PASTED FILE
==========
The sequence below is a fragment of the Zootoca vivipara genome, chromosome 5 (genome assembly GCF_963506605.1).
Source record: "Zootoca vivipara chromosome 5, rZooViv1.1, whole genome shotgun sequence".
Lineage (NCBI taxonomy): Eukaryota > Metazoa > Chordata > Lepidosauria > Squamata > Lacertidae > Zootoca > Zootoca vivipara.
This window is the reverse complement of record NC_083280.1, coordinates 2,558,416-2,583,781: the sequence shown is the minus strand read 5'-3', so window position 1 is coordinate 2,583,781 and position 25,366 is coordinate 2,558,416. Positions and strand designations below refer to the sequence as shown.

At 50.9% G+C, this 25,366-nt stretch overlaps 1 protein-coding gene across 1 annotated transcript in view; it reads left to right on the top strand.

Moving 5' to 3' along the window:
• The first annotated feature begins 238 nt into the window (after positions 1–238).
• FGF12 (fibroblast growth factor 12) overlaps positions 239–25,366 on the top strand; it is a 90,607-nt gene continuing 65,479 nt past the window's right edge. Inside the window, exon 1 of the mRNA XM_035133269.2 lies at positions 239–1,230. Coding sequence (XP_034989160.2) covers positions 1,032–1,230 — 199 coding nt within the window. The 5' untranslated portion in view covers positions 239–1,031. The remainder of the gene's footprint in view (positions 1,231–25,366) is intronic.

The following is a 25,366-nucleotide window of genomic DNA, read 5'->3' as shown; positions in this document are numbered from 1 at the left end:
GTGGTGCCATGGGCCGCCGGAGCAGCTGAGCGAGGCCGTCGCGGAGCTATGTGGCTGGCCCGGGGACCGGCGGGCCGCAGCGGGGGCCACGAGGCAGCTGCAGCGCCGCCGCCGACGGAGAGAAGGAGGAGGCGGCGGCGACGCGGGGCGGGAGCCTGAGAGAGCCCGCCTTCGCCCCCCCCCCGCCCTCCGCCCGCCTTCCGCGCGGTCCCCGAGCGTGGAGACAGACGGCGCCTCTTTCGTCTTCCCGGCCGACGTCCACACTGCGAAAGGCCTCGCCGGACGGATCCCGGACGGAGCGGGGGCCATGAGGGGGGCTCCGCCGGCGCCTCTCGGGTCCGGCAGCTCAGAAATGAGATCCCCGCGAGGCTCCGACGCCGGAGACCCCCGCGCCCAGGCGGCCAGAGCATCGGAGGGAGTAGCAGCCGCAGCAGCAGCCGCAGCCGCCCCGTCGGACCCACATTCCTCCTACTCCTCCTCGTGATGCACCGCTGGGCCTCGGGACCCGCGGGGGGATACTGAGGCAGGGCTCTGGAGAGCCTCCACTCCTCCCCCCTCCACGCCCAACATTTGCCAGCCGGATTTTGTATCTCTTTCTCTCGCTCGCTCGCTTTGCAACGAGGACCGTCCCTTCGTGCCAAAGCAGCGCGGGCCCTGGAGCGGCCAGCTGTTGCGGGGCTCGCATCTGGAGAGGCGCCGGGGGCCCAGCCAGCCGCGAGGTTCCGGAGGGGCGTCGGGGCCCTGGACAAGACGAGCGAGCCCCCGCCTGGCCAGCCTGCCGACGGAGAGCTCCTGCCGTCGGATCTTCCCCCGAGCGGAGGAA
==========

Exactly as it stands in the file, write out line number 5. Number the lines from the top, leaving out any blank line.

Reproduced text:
At 50.9% G+C, this 25,366-nt stretch overlaps 1 protein-coding gene across 1 annotated transcript in view; it reads left to right on the top strand.